Financial Aid Basics Advice for Parents
Covering college costs isn’t easy, and parents who want to help their children do so, without losing their shirts in the process, are often encouraged to open a 529 Plan in the months that follow a child’s birth. These plans allow parents to squirrel away money for a child’s education, while receiving some intense tax benefits along the way. The Financial Research Corporation suggests that some 5.5 million American households have plans like this up and running, but that might mean that there are thousands of parents who haven’t yet planned for the high cost of education, and when their students are ready to enroll, these parents might not know how to begin to help.
Some parents choose not to help at all, or their students have scholarships or other forms of funds that allow them to pay for school without the help of their loving parents. The study “How America Pays for College 2013” suggests that parental contributions stand at only 27 percent. It seems many families choose to make their children find their own way in the world. But those who do want to help have several options available, but they must be certain to make good choices, so they don’t cause financial harm.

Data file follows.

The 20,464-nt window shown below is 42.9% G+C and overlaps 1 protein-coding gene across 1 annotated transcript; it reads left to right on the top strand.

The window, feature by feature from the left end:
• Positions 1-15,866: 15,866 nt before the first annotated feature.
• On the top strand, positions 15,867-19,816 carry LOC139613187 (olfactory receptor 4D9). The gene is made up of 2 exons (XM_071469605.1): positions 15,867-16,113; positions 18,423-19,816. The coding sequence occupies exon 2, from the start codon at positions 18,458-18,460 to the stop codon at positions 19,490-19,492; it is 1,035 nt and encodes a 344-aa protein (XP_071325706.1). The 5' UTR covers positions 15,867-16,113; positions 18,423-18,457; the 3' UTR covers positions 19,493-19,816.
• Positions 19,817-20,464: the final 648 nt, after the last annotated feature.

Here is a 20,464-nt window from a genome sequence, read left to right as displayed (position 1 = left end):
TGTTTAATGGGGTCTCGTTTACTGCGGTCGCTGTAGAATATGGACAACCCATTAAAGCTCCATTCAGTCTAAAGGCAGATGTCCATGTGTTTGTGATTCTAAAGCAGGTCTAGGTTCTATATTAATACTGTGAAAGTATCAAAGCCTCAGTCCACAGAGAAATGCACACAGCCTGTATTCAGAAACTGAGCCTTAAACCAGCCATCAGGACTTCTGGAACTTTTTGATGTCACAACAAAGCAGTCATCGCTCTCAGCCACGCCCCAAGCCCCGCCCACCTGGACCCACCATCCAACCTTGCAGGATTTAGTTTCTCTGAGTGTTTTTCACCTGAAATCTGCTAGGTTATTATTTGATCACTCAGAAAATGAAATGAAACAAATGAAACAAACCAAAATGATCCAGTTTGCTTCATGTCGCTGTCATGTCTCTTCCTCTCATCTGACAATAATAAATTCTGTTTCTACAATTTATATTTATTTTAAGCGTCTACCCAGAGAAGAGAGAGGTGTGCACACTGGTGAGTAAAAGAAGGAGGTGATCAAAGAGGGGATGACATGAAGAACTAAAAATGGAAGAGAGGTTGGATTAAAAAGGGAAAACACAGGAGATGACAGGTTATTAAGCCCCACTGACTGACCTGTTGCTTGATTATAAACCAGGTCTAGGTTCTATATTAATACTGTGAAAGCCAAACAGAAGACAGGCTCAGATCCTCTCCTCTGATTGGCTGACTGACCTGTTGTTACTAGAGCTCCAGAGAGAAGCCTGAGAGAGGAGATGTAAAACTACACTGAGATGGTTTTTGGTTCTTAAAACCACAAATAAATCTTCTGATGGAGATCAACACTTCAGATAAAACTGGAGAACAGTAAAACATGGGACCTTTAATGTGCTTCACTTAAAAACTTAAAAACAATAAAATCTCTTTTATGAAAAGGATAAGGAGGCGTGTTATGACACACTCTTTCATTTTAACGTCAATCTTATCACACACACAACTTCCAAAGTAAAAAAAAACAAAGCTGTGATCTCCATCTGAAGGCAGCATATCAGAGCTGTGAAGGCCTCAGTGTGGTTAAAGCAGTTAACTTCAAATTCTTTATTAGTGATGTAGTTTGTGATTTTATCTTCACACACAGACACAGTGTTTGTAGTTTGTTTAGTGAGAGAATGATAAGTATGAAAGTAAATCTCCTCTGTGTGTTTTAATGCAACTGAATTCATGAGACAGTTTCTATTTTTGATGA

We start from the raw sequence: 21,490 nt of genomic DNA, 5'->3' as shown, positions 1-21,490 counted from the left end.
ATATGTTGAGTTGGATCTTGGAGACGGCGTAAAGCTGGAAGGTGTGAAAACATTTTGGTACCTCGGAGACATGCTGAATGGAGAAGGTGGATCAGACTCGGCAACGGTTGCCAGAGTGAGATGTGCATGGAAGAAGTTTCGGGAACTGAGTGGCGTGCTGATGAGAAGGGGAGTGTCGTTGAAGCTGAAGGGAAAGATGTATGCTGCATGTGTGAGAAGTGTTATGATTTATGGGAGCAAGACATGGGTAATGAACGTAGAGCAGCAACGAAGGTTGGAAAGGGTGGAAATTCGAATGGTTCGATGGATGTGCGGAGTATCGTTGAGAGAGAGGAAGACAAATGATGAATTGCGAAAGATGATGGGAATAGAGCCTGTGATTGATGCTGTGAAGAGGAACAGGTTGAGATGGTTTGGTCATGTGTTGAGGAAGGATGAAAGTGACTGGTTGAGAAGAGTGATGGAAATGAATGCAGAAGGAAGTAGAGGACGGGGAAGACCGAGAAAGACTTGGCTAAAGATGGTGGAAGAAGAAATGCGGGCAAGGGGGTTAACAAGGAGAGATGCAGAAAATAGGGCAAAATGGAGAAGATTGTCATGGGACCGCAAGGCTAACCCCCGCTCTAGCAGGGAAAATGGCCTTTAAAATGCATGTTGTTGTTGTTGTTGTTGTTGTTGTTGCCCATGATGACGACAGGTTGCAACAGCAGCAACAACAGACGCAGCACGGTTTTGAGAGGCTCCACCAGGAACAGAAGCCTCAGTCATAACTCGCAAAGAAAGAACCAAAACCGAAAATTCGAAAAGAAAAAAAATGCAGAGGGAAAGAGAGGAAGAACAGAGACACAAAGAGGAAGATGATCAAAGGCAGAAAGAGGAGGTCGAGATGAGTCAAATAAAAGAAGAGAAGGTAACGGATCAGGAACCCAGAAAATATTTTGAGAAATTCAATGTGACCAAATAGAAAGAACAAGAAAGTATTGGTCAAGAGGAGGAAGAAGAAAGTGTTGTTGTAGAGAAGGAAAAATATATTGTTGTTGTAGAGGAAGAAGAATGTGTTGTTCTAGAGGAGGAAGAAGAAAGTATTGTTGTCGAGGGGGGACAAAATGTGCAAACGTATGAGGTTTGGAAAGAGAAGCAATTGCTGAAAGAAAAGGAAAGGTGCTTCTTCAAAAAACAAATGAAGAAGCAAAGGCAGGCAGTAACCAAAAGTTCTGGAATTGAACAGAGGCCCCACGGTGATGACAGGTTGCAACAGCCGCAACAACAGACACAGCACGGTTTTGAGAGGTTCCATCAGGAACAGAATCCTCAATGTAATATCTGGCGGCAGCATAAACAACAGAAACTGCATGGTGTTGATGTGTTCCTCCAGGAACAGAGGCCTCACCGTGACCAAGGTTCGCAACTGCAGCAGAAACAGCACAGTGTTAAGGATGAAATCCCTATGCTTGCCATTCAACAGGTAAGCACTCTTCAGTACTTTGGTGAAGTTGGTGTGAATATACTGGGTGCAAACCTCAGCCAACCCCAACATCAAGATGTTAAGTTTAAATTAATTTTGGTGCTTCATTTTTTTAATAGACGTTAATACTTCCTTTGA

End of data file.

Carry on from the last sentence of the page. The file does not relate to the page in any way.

All parents of college-age students should expect to help with the Free Application for Federal Student Aid (FAFSA) on a yearly basis. This form, which is readily available both online and in the student aid office of most institutions of higher education, puts a child in the queue for a variety of federal benefits, including:
- Subsidized loans
- Need-based loans
- Unsubsidized loans
The application is long, and it can sometimes be a little confusing, but the information provided allows federal administrators to determine the financial health of the family, and provide students with the products they’ll need in order to pay for their education. Grants are, obviously, the ideal choice for most students, as they don’t come with any promise of repayment, but even loans that emerge from this system could be intensely beneficial, as they tend to come with low interest rates and flexible repayment schedules. Some federal loans are even eligible for balance forgiveness, if certain eligibility requirements are met.
Some parents blessed with high income levels believe that the FAFSA isn’t required for their children, since the money they have access to makes the need for financial aid a little less than likely. It’s a reasonable assumption, but parents who don’t help to fill out this form might be missing out on some very serious forms of aid. For example, a study highlighted by USA Today suggests that university officials are providing high amounts of financial aid to students with high test scores, even if they come from families that could pay for school. The university can use the aid as a lure to the student, ensuring that those test scores are included in the university’s statistics, so it’s a savvy move on behalf of the school. Those students who don’t have a FAFSA on file might still get this aid, but they also might not. Students with no FAFSA might also be passed by for merit scholarships handed out by the school. It’s best not to take a chance.